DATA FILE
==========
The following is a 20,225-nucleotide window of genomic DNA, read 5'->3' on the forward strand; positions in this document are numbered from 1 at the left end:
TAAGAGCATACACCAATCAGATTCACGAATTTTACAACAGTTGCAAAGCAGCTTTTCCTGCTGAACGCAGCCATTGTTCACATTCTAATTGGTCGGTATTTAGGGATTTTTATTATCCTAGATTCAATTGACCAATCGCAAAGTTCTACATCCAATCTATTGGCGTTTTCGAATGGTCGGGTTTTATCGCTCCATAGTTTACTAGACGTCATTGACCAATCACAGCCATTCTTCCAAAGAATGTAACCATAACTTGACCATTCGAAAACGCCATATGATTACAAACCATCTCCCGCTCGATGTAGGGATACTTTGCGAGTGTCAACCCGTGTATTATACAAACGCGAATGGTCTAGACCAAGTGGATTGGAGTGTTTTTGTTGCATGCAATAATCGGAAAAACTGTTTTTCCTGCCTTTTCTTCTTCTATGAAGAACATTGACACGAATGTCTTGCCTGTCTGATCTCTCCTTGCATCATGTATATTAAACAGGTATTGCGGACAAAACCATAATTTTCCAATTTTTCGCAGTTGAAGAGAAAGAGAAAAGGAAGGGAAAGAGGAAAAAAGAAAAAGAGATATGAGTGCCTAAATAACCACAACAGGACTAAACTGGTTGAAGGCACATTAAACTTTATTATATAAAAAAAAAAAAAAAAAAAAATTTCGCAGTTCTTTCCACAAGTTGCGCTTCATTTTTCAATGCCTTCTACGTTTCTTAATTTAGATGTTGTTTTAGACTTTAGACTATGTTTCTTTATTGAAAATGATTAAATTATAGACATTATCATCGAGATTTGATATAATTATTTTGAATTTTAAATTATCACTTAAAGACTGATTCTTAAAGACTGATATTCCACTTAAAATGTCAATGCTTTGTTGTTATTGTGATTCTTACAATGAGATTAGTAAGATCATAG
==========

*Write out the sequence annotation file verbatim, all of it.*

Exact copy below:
The following is a 20,225-nucleotide window of genomic DNA, read 5'->3' on the forward strand; positions in this document are numbered from 1 at the left end:
TAAGAGCATACACCAATCAGATTCACGAATTTTACAACAGTTGCAAAGCAGCTTTTCCTGCTGAACGCAGCCATTGTTCACATTCTAATTGGTCGGTATTTAGGGATTTTTATTATCCTAGATTCAATTGACCAATCGCAAAGTTCTACATCCAATCTATTGGCGTTTTCGAATGGTCGGGTTTTATCGCTCCATAGTTTACTAGACGTCATTGACCAATCACAGCCATTCTTCCAAAGAATGTAACCATAACTTGACCATTCGAAAACGCCATATGATTACAAACCATCTCCCGCTCGATGTAGGGATACTTTGCGAGTGTCAACCCGTGTATTATACAAACGCGAATGGTCTAGACCAAGTGGATTGGAGTGTTTTTGTTGCATGCAATAATCGGAAAAACTGTTTTTCCTGCCTTTTCTTCTTCTATGAAGAACATTGACACGAATGTCTTGCCTGTCTGATCTCTCCTTGCATCATGTATATTAAACAGGTATTGCGGACAAAACCATAATTTTCCAATTTTTCGCAGTTGAAGAGAAAGAGAAAAGGAAGGGAAAGAGGAAAAAAGAAAAAGAGATATGAGTGCCTAAATAACCACAACAGGACTAAACTGGTTGAAGGCACATTAAACTTTATTATATAAAAAAAAAAAAAAAAAAAAATTTCGCAGTTCTTTCCACAAGTTGCGCTTCATTTTTCAATGCCTTCTACGTTTCTTAATTTAGATGTTGTTTTAGACTTTAGACTATGTTTCTTTATTGAAAATGATTAAATTATAGACATTATCATCGAGATTTGATATAATTATTTTGAATTTTAAATTATCACTTAAAGACTGATTCTTAAAGACTGATATTCCACTTAAAATGTCAATGCTTTGTTGTTATTGTGATTCTTACAATGAGATTAGTAAGATCATAG